This is the eleventh in a series of stories on global property that examines the shifts and trends in the housing market on the international stage.
When Diane Kelly travelled to Barcelona for the first time with her husband three years ago, she quickly knew that she never wanted to leave.
“The people in Barcelona are some of the nicest I’ve met,” said Ms. Kelly, a real estate agent from Denver who has been back with her husband every year since. “Once you do the touristy things and get past that and start looking around up the coast and into the mountains,” she adds, “it strikes you what a gorgeous area it is.”
The vivid colours of Barcelona-native Joan Miró’s paintings and tumescent, whipped-icing shapes of Antoni Gaudi’s architecture captured Ms. Kelly’s imagination. But equally amazing, she said, is “that you can buy a flat there in a decent neighbourhood for about €150,000 ($204,000) right now.”
This fall she and her husband plan to make the dream of owning a second home in Barcelona a reality – for vacations and retirement.
Spain was one of the countries in Europe hardest hit by the global economic crisis. Over seven years, home values cumulatively dropped as much as 40 per cent, according to Artur Stabinski, a Barcelona-based estate agent with Coldwell Banker. Prime locations in Madrid and Barcelona didn’t suffer as much. Still, even there, 25- to 28-per-cent price drops were the norm.
It wasn’t until 2013 that there was a sign of the market bottoming out in the city of 4.6 million people. “The beginning of 2014 was the first year where the number of sales stopped decreasing and started to increase very, very slowly,” Mr. Stabinski said. The average price in prime areas of Barcelona now is €5,500 a square metre.
In the first quarter of 2014 the number of properties sold there was 18 per cent higher than the year before. By the end of 2014 prices began to finally tick up as well. Although he doesn’t have statistics for 2015 yet, “the sales numbers,” Mr. Stabinski said, “have increased a lot.”
Foreign investors like Ms. Kelly are spotting opportunities in Barcelona. “I think the market is coming back more gradually, which is a little more sustainable,” she said. Overall, foreigners made up 13 per cent of the market in 2014 and remain a key to its growth.
Most buyers are coming from countries that have strong currencies such as the United States. Right now the U.S. dollar sits at $1.11 on the euro, Mr. Stabinski said. He expects a 7- to 12-per-cent increase in property prices in total over the next three years.
“The star product is a 100- to 120-square-metre apartment, two or three bedrooms, two bathrooms, priced between €500,000 to €800,000,” he continued. “That’s the highest number of enquiries right now.”
A big draw to this price range is a 2013 Spanish law nicknamed the “Golden Visa” program. It grants European Union residency to anyone who invests more than €500,000 in Spanish property.
The Golden Visa was a major pull for a Canadian couple who recently bought from Mr. Stabinski, he said.
Like Ms. Kelly and her husband, the couple was looking to spend their holidays and retirement there. “Actually, they bought two apartments,” Mr. Stabinski said. One for €680,000, in an office building built in 1959 and refurbished for apartments in 2009, on Passeig de Gracia – a busy shopping thoroughfare in the heart of the city. And another, larger 100-year-old property a couple blocks away for €650,000. The idea, he said, was to have a place for themselves and another apartment for their son when he comes to Barcelona to study.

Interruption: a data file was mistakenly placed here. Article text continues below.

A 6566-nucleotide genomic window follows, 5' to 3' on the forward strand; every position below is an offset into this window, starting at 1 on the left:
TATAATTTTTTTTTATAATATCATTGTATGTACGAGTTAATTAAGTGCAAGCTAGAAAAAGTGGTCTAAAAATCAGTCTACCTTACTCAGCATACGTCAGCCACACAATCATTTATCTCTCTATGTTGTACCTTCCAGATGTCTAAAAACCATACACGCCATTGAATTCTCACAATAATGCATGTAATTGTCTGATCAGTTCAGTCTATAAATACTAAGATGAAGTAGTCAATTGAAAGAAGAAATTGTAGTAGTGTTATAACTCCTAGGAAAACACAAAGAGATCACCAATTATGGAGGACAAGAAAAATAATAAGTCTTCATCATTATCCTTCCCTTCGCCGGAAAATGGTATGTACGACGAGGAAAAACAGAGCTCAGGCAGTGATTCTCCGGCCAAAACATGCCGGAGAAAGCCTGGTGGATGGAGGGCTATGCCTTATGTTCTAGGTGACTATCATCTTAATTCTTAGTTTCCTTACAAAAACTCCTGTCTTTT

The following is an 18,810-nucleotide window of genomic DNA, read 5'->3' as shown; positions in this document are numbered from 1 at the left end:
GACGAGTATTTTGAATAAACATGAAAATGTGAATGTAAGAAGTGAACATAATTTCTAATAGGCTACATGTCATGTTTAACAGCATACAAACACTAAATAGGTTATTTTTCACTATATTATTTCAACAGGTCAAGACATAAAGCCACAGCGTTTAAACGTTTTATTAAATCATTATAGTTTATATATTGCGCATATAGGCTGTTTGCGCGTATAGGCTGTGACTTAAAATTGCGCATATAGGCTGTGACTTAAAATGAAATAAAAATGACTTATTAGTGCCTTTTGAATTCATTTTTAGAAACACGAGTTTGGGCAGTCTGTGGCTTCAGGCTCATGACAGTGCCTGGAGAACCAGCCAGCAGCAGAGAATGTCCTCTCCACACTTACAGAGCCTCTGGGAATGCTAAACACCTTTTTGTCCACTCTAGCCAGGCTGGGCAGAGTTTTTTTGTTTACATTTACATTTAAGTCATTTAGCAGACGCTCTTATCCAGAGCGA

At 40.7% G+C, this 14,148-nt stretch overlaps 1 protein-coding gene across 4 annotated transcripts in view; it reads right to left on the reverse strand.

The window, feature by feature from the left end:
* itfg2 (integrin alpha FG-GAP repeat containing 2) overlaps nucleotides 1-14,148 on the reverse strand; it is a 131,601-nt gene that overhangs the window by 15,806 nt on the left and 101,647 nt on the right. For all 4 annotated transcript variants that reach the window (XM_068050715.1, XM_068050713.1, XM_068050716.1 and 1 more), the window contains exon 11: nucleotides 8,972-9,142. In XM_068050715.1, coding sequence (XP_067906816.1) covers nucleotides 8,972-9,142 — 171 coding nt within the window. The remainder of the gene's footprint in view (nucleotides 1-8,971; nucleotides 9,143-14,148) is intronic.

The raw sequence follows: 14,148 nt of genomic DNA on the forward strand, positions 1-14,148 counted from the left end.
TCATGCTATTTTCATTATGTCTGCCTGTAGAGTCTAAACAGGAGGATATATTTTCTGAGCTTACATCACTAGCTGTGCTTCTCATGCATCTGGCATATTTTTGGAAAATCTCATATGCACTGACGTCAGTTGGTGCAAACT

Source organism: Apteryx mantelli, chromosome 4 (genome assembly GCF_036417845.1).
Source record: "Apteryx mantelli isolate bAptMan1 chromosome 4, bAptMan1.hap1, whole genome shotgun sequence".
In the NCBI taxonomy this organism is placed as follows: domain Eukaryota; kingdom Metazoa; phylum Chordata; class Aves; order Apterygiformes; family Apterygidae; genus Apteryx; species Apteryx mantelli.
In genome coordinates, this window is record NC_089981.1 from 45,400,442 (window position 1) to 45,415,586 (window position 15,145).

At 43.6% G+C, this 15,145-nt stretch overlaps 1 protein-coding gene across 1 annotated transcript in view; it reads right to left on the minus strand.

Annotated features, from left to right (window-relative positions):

The more expensive of the two flats is just 80 square metres. “For them, the most important thing was location, location, and location,” Mr. Stabinski said.
On Passeig de Gracia prices range from €9,000 to €12,000 a square metre. Just a couple streets away this drops 30 to 40 per cent to €6,000 to €7,000 a square metre for new properties. Renovated flats average €5,000 a square metre.
But not everyone wants to live right in the busy centre of Barcelona. If you look north, looming behind the Gaudi-designed Sagrada Familia church, is a mountain range separating the city proper from the suburb of Cerdanyola.
On weekends Tom Clarke loves to walk the kilometres of trails on the mountains with his wife and dog. “I think for the people looking to live in a more genuine Catalan town, these towns on the edge of the city are quite nice,” said Mr. Clarke, a British ex-pat from Devon who moved to Barcelona 13 years ago to be with his wife, a Catalan native.
After about five years looking for a new place in the city the couple bought a spacious multilevel apartment with a terrace in Cerdanyola in 2013.
“For us, one of the nicest things about it is access to family-run businesses,” Mr. Clarke said. “Our local supermarket has been run by the same family for 100 odd years,” he added, citing the cheaper prices, quiet and 20-minute commute to the centre of the city as benefits.
An up-and-coming area of the city proving popular with ex-pats is the 22@ tech hub district close to the beach and Mediterranean. “It’s slightly away from the city centre, so there’s not as many tourists there,” said Mr. Clarke, who has friends who live next to the district, adding he and his wife didn’t feel the area was a good fit for them because they weren’t interested in living in a new development.
There has been pushback against tourism in the city recently. Large groups were banned from La Boqueria market in April, and new restrictions force those who rent out their flats on Airbnb to be licensed, discouraging buy-to-let properties.
Ms. Kelly said she understands the pushback and intends to only rent out to friends. “I don’t see us having a bustling business,” she said.
For her it’s really more about the location and culture. “I’ve always loved being on the Mediterranean and that city is just gorgeous,” she said. “It’s recovering faster than any other part of Spain. To me, it’s extremely undervalued.”